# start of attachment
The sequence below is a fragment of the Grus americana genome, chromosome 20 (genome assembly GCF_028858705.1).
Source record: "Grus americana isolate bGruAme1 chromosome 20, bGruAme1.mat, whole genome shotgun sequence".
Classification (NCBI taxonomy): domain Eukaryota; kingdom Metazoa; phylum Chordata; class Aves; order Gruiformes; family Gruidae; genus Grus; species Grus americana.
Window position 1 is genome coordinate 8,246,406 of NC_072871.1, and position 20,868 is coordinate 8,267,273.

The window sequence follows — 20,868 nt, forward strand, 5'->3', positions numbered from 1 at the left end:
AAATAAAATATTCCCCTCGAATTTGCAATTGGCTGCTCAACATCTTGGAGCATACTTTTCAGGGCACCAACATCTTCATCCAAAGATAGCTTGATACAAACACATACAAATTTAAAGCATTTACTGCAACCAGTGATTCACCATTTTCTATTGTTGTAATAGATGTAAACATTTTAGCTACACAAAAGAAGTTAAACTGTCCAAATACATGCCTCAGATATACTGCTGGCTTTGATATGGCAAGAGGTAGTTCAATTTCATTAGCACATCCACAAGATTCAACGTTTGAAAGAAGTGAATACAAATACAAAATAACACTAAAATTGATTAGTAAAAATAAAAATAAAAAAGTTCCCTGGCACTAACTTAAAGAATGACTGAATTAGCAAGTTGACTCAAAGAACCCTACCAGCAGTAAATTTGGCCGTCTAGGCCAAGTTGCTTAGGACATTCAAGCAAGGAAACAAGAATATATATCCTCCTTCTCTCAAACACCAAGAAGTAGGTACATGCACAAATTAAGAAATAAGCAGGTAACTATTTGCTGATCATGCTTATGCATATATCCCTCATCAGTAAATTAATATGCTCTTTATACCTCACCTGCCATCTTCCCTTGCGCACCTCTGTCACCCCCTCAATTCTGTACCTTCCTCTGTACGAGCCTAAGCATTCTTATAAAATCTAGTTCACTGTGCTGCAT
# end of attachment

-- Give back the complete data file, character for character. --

The sequence below is a fragment of the Grus americana genome, chromosome 20 (genome assembly GCF_028858705.1).
Source record: "Grus americana isolate bGruAme1 chromosome 20, bGruAme1.mat, whole genome shotgun sequence".
Classification (NCBI taxonomy): domain Eukaryota; kingdom Metazoa; phylum Chordata; class Aves; order Gruiformes; family Gruidae; genus Grus; species Grus americana.
Window position 1 is genome coordinate 8,246,406 of NC_072871.1, and position 20,868 is coordinate 8,267,273.

The window sequence follows — 20,868 nt, forward strand, 5'->3', positions numbered from 1 at the left end:
AAATAAAATATTCCCCTCGAATTTGCAATTGGCTGCTCAACATCTTGGAGCATACTTTTCAGGGCACCAACATCTTCATCCAAAGATAGCTTGATACAAACACATACAAATTTAAAGCATTTACTGCAACCAGTGATTCACCATTTTCTATTGTTGTAATAGATGTAAACATTTTAGCTACACAAAAGAAGTTAAACTGTCCAAATACATGCCTCAGATATACTGCTGGCTTTGATATGGCAAGAGGTAGTTCAATTTCATTAGCACATCCACAAGATTCAACGTTTGAAAGAAGTGAATACAAATACAAAATAACACTAAAATTGATTAGTAAAAATAAAAATAAAAAAGTTCCCTGGCACTAACTTAAAGAATGACTGAATTAGCAAGTTGACTCAAAGAACCCTACCAGCAGTAAATTTGGCCGTCTAGGCCAAGTTGCTTAGGACATTCAAGCAAGGAAACAAGAATATATATCCTCCTTCTCTCAAACACCAAGAAGTAGGTACATGCACAAATTAAGAAATAAGCAGGTAACTATTTGCTGATCATGCTTATGCATATATCCCTCATCAGTAAATTAATATGCTCTTTATACCTCACCTGCCATCTTCCCTTGCGCACCTCTGTCACCCCCTCAATTCTGTACCTTCCTCTGTACGAGCCTAAGCATTCTTATAAAATCTAGTTCACTGTGCTGCAT